Making sense of the environmental humanities: Emerging histories of the human-earth relationship
The Environmental Humanities is a field that has grown alongside with the great interest in the Anthropocene. In my contribution I wish to examine this relationship. What is it that is attracting scholars and students in the humanities to some of the largest questions and challenges? Historiographically there is a trend to go beyond the usual scales of the human and conventional intentional actions, toward more-than-human registers, animals, deep time, the ‘vertical turn’ from the ocean floor to the atmosphere and outer space. In one word: the planetary. I will comment on concepts that have been important (Biosphere, Cryosphere, Environment, Anthropocene, Climate, etc.) and on concepts that relate to managing these relationships (Global Environmental Governance, Earth Systems Science, Planetary Boundaries, Environing Technologies, etc.). I will also test the idea that we can indeed talk about an emerging new Weltanschauung, with profound implications for how we think historically and organize the humanities.
Timotheus Vermeulen is associate professor in media, culture and society and coordinator of the PHD programme in Media and Communication at the University of Oslo. His research interests include cultural theory, aesthetics, and the close textual analysis of film, television and contemporary art. Vermeulen is the author of the monograph Scenes from the Suburbs (EUP, 2014) and joint editor with Martin Dines of New Suburban Stories (Bloomsbury, 2013). Together with Alison Gibbons and Robin van den Akker he further edited Metamodernism: Historicity, Affect and Depth after Postmodernism (Rowman & Littlefield, 2017). “Notes on Metamodernism”, an essay he co-wrote with Van den Akker, was translated and published in book form in Germany as Anmerkungen zur Metamoderne (Textem, 2016). Vermeulen further founded and helped maintain the now defunct arts and culture platform Notes on Metamodernism. He has published across academic and popular journals alike, writing for amongst others The Journal of Aesthetics and Culture, Screen, Film-Philosophy, Monu, The American Book Review, E-Flux Journal, Texte Zur Kunst, as well as various reference works, collections and catalogues. He is a regular contributor to Frieze. Vermeulen has served on numerous committees and juries for art prizes, most recently the Nam Jun Paik Award and the Bonner Kunstpreis. He also advises and consults on exhibitions. He is currently working on a project on the modality of the “as-if” in contemporary art.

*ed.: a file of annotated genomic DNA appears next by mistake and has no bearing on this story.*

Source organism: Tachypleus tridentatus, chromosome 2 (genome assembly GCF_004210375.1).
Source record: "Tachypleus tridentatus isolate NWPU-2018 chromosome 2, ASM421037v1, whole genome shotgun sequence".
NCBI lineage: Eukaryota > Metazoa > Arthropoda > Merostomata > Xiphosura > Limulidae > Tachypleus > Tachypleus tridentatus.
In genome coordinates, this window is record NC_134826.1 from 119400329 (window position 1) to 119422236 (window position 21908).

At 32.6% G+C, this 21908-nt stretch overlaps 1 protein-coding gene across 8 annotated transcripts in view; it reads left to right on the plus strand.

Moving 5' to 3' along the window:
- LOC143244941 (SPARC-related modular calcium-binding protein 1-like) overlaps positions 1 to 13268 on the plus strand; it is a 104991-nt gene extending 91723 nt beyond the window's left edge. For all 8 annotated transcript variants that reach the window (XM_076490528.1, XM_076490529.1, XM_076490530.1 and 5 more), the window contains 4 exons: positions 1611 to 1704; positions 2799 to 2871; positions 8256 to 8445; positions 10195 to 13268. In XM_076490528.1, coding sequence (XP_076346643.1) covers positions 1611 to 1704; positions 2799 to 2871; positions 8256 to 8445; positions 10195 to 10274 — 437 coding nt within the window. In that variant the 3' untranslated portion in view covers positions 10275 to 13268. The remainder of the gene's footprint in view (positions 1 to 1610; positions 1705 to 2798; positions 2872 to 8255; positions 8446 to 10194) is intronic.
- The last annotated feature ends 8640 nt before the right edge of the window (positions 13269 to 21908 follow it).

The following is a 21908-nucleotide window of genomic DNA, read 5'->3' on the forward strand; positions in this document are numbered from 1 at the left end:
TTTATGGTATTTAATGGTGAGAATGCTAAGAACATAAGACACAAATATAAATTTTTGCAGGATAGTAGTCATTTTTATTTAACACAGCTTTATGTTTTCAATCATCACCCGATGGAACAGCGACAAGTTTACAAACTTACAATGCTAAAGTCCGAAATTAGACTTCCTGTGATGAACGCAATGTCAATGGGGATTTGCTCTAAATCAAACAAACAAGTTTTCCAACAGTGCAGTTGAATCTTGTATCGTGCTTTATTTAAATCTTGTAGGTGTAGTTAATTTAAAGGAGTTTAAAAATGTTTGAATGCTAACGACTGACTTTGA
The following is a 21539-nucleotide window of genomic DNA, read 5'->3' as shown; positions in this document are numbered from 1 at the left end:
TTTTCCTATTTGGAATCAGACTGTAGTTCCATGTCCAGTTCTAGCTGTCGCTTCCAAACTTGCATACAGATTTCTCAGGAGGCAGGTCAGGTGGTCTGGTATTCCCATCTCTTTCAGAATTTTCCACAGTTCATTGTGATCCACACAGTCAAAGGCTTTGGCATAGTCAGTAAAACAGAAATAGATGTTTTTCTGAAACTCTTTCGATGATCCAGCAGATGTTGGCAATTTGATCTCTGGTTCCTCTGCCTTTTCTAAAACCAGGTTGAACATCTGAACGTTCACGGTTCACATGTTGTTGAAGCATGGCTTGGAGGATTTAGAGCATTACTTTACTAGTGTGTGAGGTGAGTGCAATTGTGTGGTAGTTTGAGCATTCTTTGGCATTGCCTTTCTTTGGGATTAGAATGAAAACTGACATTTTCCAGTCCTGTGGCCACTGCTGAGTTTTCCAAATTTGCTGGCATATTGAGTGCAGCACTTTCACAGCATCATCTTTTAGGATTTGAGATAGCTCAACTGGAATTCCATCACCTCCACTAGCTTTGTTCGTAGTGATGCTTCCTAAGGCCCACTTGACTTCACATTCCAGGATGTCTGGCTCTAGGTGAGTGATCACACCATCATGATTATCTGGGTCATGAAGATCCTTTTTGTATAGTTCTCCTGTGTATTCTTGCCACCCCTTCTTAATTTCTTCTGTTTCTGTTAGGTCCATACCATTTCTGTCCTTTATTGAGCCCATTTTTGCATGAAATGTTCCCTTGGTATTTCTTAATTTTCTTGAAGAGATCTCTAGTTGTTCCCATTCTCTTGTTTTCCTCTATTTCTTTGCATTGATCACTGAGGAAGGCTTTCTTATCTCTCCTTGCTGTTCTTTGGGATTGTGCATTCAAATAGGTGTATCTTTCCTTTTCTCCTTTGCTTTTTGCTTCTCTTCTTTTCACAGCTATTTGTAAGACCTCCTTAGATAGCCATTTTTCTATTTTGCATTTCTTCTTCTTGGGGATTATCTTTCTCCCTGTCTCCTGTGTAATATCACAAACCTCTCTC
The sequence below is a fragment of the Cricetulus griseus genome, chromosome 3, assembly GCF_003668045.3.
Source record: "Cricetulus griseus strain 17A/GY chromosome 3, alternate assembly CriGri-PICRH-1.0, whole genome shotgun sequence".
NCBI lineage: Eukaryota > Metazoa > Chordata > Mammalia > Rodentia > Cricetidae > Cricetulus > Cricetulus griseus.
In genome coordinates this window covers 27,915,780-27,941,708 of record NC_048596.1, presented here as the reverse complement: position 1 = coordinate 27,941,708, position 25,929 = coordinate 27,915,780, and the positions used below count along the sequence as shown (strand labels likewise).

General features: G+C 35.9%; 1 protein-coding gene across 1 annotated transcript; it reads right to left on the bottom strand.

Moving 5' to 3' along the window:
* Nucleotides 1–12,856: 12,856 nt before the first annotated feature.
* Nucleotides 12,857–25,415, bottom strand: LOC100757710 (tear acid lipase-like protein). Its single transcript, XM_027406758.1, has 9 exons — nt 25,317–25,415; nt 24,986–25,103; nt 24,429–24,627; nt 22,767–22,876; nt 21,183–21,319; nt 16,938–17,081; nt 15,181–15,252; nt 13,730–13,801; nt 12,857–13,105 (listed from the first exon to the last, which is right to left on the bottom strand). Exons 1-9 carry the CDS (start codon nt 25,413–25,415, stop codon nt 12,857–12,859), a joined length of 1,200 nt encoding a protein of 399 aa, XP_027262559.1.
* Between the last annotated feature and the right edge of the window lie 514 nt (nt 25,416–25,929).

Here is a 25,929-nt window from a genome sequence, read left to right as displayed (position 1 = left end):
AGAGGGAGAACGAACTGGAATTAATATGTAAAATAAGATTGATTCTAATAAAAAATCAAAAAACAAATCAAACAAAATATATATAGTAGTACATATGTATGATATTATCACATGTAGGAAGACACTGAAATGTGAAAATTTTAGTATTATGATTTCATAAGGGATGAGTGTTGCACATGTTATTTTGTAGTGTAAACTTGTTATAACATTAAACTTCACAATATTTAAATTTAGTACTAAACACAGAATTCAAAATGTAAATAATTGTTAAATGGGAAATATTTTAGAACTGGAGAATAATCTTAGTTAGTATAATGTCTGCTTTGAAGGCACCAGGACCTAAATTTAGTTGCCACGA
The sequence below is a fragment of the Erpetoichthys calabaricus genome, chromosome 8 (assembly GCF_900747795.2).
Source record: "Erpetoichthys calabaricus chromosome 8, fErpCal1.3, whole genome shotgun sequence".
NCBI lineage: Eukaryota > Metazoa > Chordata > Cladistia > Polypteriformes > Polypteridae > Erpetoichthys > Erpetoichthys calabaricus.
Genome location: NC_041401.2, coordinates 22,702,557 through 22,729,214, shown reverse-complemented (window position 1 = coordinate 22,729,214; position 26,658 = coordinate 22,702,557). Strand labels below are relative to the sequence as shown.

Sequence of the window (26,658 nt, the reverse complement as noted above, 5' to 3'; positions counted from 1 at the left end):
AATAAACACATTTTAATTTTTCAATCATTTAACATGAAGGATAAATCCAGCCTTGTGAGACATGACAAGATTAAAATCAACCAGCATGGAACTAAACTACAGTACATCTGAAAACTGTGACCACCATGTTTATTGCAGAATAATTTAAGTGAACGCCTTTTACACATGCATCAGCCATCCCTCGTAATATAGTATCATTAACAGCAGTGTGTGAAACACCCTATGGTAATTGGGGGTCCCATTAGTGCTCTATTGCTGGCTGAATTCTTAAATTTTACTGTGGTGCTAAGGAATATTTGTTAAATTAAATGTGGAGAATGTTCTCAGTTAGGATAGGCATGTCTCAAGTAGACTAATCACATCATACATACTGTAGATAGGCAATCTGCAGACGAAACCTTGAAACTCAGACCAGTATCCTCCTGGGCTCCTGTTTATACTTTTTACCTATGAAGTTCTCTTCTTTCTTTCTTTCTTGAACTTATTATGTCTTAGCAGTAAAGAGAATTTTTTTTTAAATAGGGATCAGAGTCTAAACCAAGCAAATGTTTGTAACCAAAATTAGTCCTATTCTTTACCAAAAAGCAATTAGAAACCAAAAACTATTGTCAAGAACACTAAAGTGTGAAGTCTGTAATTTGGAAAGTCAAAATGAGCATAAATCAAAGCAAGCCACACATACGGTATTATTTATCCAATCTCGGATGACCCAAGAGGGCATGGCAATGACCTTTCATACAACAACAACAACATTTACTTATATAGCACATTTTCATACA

Metamodernism and posthumanism
In this lecture I discuss posthumanism and by extension the posthumanities – as a discourse – in the context of the cultural dominant, or, in Raymond Williams’ words, “dominant structure of feeling”, of metamodernism. I suggest that our concern with the posthuman is not so much a consequence of a particular technological invention, a specific political-economic development or even environmental change, but a quality of a related yet distinct affective register that filters our every encounter with our immediate and indirect life-worlds – the metamodern. I will focus in particular on three tropes that are recurrent in the arts: the altergorithm; the new depthiness; and sentimental abstraction.